Scientific writing often uses a few Latin phrases, either abbreviated (etc. for et cetera and et al. for et alii) or spelt out (in vitro, in vivo, in situ). Should they be set in italics? As is common with such queries, there is no single right or wrong answer, although, increasingly, the trend is to dispense with italics. Most publishers and style guides instruct authors not to use italics for such phrases. Both Springer and Elsevier, for example, insist on setting "in vitro," "in vivo," and "in situ" in normal, or Roman, font, and so does the Chicago Manual of Style and Scientific Style and Format.
On the other hand, the author instructions for The Auk, published by The American Ornithologists' Union, are quite specific with regard to using italics: "Only the following Latin terms should be italicized: in vivo, in vitro, in utero, in situ, ad libitum, a priori, and a posteriori. All other Latin terms (except scientific names) should be left unitalicized." The Oxford Dictionary for Scientific Writers and Editors also insists that in vivo and in vitro should be set in italics.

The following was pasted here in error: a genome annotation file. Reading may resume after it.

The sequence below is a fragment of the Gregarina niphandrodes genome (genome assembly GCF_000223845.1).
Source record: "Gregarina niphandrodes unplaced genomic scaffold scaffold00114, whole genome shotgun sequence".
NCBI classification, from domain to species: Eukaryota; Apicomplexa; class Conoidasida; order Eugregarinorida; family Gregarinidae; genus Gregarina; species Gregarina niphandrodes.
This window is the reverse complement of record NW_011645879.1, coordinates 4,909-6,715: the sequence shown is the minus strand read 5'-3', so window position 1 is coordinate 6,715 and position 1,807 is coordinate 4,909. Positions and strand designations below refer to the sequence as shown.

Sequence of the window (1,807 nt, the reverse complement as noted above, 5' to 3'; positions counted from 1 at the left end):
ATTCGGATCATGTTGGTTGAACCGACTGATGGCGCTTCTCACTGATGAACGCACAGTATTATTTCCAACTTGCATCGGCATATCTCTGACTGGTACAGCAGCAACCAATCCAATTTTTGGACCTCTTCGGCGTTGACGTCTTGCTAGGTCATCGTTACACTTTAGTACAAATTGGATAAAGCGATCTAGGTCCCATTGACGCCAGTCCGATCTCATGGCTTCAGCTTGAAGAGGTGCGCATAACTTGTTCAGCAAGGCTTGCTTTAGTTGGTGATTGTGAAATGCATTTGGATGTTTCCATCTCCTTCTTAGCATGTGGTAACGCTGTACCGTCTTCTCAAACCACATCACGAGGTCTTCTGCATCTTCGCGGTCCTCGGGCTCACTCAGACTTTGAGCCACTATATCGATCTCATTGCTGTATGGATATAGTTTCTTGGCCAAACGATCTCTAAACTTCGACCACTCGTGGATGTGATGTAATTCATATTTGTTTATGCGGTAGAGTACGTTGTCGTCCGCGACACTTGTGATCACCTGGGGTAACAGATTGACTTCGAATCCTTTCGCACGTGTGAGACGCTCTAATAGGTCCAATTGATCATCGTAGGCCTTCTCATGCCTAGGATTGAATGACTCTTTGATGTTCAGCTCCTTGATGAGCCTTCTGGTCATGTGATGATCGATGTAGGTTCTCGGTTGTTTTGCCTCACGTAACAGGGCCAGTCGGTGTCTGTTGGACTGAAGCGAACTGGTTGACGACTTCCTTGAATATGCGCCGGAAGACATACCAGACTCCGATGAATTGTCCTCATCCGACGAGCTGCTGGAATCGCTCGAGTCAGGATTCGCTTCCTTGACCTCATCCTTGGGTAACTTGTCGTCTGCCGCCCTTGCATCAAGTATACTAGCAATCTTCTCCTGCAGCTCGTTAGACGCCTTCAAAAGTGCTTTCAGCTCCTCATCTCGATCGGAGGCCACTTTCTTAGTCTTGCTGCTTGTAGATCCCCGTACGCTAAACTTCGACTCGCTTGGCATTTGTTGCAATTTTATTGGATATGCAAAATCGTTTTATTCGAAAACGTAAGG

The only sensible advice in this matter is, therefore, to follow your target journal’s practice. If you do decide to use italics in your scientific writing, here is a bit of typographic trivia: when setting a word or phrase in italics, always include the space before that word or phrase and leave out the space that follows that word or phrase. This ensures that the gaps on either side of italicized text appear uniform.
Another issue many authors are unclear about is Using "et al." in research papers for in-text references.